I began writing this post sitting in the State Library of Victoria. I am now finishing it two days later sitting in my lounge room, feet up, TV on low volume and me still thinking about a “Conversation with Alan Levine, Pedagogical Technologist” (Rheingold 2014). Embedded in this article is a vimeo recording of Alan Levine (@cogdog) discussing many issues, led in different directions by Rheingold.
I like the way Alan Levine thinks. He also takes pictures. And of course he blogs.
In my mind, there is a deep connection between blogging and photography. I am new to blogging but one of my long standing passions is photography. It is something I have indulged in for twenty or more years. Never professionally but as a pure escape. Photography is a very mindful activity. I don’t do it all the time but I always come back to my camera to indulge. Photography (not taking snapshots) forces me to slow down and be creative. It also drives my kids nuts.
I am learning that blogging takes me to the same space as my camera. It demands me to stop, reflect and create. To be reflective.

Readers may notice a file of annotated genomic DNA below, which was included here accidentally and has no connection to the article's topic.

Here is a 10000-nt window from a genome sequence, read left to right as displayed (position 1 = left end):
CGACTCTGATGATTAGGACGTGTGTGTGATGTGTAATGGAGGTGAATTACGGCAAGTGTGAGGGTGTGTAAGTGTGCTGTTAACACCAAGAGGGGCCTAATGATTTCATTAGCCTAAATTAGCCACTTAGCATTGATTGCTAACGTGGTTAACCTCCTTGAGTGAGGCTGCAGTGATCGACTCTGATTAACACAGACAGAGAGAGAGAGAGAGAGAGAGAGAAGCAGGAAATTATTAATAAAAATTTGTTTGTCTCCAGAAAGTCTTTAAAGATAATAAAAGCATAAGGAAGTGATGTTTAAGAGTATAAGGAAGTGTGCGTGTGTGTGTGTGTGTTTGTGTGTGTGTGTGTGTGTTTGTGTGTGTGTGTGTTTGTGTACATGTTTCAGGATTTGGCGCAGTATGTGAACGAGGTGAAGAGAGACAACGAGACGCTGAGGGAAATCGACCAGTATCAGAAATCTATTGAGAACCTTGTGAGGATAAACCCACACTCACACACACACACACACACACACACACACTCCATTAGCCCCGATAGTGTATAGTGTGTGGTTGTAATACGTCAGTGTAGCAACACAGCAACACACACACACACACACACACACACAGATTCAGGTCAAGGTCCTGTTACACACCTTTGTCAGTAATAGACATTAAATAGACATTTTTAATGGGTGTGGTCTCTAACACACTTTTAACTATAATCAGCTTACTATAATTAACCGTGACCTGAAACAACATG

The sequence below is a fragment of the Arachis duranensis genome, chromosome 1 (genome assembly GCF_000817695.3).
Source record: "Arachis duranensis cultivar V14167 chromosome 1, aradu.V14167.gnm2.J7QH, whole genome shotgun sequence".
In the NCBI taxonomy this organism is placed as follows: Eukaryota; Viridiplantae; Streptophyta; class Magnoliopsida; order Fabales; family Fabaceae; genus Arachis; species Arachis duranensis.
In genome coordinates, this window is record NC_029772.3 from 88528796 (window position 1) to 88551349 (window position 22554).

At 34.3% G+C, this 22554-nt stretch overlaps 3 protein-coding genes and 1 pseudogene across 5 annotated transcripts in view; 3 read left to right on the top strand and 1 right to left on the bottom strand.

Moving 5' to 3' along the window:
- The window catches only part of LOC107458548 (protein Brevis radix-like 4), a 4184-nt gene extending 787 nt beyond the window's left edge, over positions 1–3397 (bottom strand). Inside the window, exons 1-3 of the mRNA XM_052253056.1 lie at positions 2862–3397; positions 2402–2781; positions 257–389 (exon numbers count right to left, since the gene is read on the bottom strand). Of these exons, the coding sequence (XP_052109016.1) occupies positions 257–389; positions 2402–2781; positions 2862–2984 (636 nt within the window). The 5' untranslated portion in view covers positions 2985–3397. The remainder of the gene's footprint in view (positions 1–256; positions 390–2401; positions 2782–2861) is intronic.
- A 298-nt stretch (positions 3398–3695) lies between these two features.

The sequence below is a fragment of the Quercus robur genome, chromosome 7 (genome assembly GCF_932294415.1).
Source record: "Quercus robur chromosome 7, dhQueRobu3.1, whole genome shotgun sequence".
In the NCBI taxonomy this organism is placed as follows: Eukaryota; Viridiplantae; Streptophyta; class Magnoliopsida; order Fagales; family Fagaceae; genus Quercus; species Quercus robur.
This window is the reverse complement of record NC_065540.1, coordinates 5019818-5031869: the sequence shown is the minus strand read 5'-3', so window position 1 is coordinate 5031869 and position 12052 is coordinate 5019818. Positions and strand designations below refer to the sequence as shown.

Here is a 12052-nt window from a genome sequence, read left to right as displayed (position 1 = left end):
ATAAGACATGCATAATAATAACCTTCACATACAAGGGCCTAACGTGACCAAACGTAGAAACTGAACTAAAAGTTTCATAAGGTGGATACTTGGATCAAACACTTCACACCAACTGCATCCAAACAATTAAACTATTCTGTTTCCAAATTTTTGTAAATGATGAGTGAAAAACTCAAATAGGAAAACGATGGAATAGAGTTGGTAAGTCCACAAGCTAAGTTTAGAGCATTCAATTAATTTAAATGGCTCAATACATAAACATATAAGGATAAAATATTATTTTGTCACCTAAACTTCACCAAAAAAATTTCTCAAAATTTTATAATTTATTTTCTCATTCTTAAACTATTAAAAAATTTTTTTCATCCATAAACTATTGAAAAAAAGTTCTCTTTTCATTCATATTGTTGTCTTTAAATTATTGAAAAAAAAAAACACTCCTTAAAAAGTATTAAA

It’s interesting that Levine and Rheingold ponder if blogging has had its hey day. They chew over the idea that more people are now participating on the web but perhaps are not creating as much as they used to. Levine ponders the idea that people are putting more stuff online but there is a lot of activity involving re-tweeting, re-blogging and the sharing of resources. Which, Levine says is “Perhaps not as reflective and comprehensive as the idea about doing it in that space that you manage or you own.” i.e a blogging space.
It’s not easy being reflective in a busy place. There is so much to soak up and consume. Sometimes we underestimate ourselves. We too can create new digital artefacts. Also, what we have to contribute is unique and important, especially if it makes our thinking visible. A bit like photography.
The ability to stop and ponder is also a skill to teach our young 21st century learners. They do not just have to consume knowledge, they can slow down too and be creative in this participatory culture. Of course curriculum will try to force them otherwise…a little bit like fast moving twitter streams.
There is lots of great photography out in the blogosphere but here is one of my pics for you to stop and ponder.
Ps: Don’t you just love the term “Pedagogical Technologist” used by Rheingold.
Rheingold, H. (2014) Conversation with Alan Levine, Pedagogical Technologist. Retrieved from http://dmlcentral.net/blog/howard-rheingold/conversation-alan-levine-pedagogical-technologist#.U1uh9h7m_J4.twitter